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Altes Testament


Zalewski, Ulrich


Gott, König und Volk. Eine synchrone und diachrone Auslegung von 2 Sam 24.


Würzburg: Echter Verlag 2014. XXXV, 203 S. = Erfurter Theologische Studien, 103. Kart. EUR 24,00. ISBN 978-3-429-03494-8.


Klaus-Peter Adam

Intense debates in Old Testament theology deal with David’s census and his subsequent punishment, namely why the census could incur guilt upon David. This five part study of 2Sam 24, the reworked 2010 Erfurt Ph.D. thesis (advisor G. Hentschel), combines a close reading of the text with text-critical, source-critical, biblical-theological and historical considerations.
Part I is a text-critical study that by and large confirms M as the basis for his analysis, though at the same time respects the independence of the versions, pointing out their respective conceptual frame of reference (3–17).
Part II offers an outline and detailed numbering system of the clauses of the Hebrew text (19–23; references follow this system), and considers relevant lexicography, such as swt »to make so. do something against their intention/to seduce so.« in 2Sam 24:1,15 (cf. 1Sam 26:19), which poses the question of whether David has indeed been »seduced« to trespass a law (25). Other terms include »to muster« pqd (26–27); conjunctions (27–28); hpz (28–30); place names such as Aroer and Jaser (30–32); ntn vv. 9a.15a.23a (32); Israel (32–33); ‘lf (33); lb (34–35); ‘br (35–37); the idiom »and the word of Yahweh happened« (37–38); dbr (38–39); »from the morning until a set time« (v. 15a), along with other critical terms (43–56); the lexicographic fields of Israel, Judah, and the people/the land; the military draft; the altar and of-fering; and, finally, themes and structure of the narrative. These reflections fuel a distinction into a four-fold thematic structure: the military draft v. 1–10; sin and punishment v. 1,10–17.21e.25c.d; altar and offering v. 18–25; and the purchase of the threshing floor v. 21–24. The thematic structure partly overlaps with a tri-partite story-line: the census v. 2–9, the choice of punishment v. 11–15, and the building of the altar v. 18–25 (53–56). A detailed analysis of structures in the narrative follows: repetitions, motifs, places (56–60), the plot (61–68), and its narrow and wide context including alternative positions after 2Sam 6 (Budde) or 2Sam 9 (Eissfeldt, 69–83). The narrative specifically relates to 2Sam 21:1–14 in which David functions as a mediator and humans loose their lives with his agreement.
Part III (85–171) presents source-critical readings, identifying omissions and additions in 1Chr 21:1–22, namely omissions in 2Sam 24:3c.5–7.10ab.11a.13b.21ab.23bc, and additions that clarify or fill lacuna in 1Chr 21:2d.3ce.6.7.15a.16.17h.20.22d.26c–1Chr 22:1b (85–92). LXX equally clarifies, harmonizes and adds connections between less coherent narrative strands of M, e. g. an explicit reference to the plague (lit.: death) rather than leaving David’s choice open v. 14–15 (93–99). The midrash-like additions in 2Sam 24:16.20 in 4QSam a are later than the tradition of M (103–104); Josephus AJ VII 318–334 extends the text through many variations and adaptations of the biblical source, such as explanations for David’s guilt AJ VII 318b–3 (110); also Josephus sees David’s supplication as the reason for Yahweh’s ending of the plague AJ VII 329a.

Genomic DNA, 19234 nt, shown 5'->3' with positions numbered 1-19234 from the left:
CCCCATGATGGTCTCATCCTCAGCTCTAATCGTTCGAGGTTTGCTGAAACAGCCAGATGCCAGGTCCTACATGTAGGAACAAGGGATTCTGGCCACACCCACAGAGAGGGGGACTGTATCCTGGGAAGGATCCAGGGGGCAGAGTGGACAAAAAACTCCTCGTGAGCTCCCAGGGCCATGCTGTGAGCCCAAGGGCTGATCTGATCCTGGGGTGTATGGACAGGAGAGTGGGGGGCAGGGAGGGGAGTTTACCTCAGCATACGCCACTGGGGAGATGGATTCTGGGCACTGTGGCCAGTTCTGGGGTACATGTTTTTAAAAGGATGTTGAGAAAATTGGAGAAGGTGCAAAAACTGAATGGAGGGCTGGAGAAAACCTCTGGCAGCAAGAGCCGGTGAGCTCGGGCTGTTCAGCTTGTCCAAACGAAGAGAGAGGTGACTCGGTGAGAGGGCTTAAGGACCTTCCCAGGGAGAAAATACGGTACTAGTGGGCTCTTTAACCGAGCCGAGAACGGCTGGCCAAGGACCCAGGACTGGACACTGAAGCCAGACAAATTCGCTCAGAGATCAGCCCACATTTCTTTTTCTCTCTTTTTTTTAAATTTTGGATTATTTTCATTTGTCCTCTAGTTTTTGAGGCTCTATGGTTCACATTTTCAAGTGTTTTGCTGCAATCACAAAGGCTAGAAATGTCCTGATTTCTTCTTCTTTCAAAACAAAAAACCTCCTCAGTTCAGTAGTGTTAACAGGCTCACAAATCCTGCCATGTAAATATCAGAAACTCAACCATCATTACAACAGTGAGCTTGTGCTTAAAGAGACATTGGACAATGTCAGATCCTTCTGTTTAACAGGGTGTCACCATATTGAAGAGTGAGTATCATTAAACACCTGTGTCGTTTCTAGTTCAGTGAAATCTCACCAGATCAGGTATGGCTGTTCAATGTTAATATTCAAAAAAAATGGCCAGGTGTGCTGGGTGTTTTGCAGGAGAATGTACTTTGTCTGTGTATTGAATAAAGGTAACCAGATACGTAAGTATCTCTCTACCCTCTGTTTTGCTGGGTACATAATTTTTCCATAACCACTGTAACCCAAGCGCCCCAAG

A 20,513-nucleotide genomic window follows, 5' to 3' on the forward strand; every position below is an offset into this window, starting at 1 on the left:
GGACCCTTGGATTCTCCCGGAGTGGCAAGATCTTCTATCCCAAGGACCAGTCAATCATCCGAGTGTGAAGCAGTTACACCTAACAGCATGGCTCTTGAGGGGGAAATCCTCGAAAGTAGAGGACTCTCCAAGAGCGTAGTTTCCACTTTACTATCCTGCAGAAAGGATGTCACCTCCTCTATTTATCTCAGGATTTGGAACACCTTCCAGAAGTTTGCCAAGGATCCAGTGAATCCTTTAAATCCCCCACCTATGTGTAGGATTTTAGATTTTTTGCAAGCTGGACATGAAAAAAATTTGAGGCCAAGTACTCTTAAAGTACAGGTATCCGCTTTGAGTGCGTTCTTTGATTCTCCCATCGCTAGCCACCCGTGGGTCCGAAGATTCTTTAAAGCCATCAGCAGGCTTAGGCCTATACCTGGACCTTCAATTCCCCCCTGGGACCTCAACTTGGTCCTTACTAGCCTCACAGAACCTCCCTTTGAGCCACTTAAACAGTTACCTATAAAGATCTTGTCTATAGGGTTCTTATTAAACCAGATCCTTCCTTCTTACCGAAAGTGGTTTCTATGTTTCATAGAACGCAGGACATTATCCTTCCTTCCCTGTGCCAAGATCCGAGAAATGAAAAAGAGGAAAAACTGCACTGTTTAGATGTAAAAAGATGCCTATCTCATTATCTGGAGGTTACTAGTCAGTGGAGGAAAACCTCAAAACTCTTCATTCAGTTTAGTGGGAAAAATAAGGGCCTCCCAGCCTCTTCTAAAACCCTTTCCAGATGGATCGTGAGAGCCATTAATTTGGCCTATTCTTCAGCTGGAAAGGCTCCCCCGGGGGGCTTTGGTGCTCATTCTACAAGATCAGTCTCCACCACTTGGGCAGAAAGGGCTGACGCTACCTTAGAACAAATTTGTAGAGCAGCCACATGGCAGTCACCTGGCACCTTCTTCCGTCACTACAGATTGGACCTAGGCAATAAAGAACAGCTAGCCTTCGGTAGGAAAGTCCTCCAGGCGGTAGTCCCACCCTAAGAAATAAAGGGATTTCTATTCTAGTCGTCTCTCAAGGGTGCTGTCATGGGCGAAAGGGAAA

Instead of intertwined narrative strands, Z. suggests two simple narrative units (111–116) at the core of six total source–critical layers: The census v. 2–3a.3d.4*.8*.9a–b.15* ending with the death of 70,000 (129) and the building of the altar v. 18a*.18b–19a.20a–21d.22.24–25b (130). Z. interprets the remainder of the chapter as additions from various backgrounds: the messenger v 15a*.16.18* (132); the more complex language about guilt and punishment, e. g. Joab’s opposi-tion against the census v. 3b–c; the Gad-episode; David’s first and second confessions of guilt v. 10–14.17; declaring Gad’s command to build an altar as a command of Yahweh v. 19b (133–134); additions about offering and reconciliation v. 21e; 25:c–d (135); and final additions which highlight the greatness and power of Israel (136).
Z. describes the major motifs of the core narratives, such as the census/draft and parallels in Exod 30; 2Chr 2:16; 8:9, which presuppose 2Sam 24; a comparison with the religious census of Num 1–4; and refers to a general criticism of military strength Ps 46:10; 76:4; as well as the themes of the building of the altar and the purchase of the threshing floor (136–151), while also reflecting on hypothetical oral stages and redaction criticism (152–172).
In Part IV (173–191), Z. evaluates the biblical-theological themes of the image of God; the relationship between God and King; and guilt and punishment.
Fifth (193–197), Z. suggests that the earliest allusions to the Davidic or Solomonic time in 2Sam 24 form the historical backdrop of the first stages; the gentilic yebusi are not an archaizing fiction (reference to Josh 15:8; 18:16); and, likewise, the supposed origin of Arauna is in the Hittite arauan[n]I »free«, pointing to this individual’s inherited social status reminiscent of Hittite nobility.
Z. presents an impressive array of topics, insights and methodological competence and a valid demonstration of how and why 2Sam 24 is of relevance for such different areas as, for instance, source-criticism and biblical-theological studies.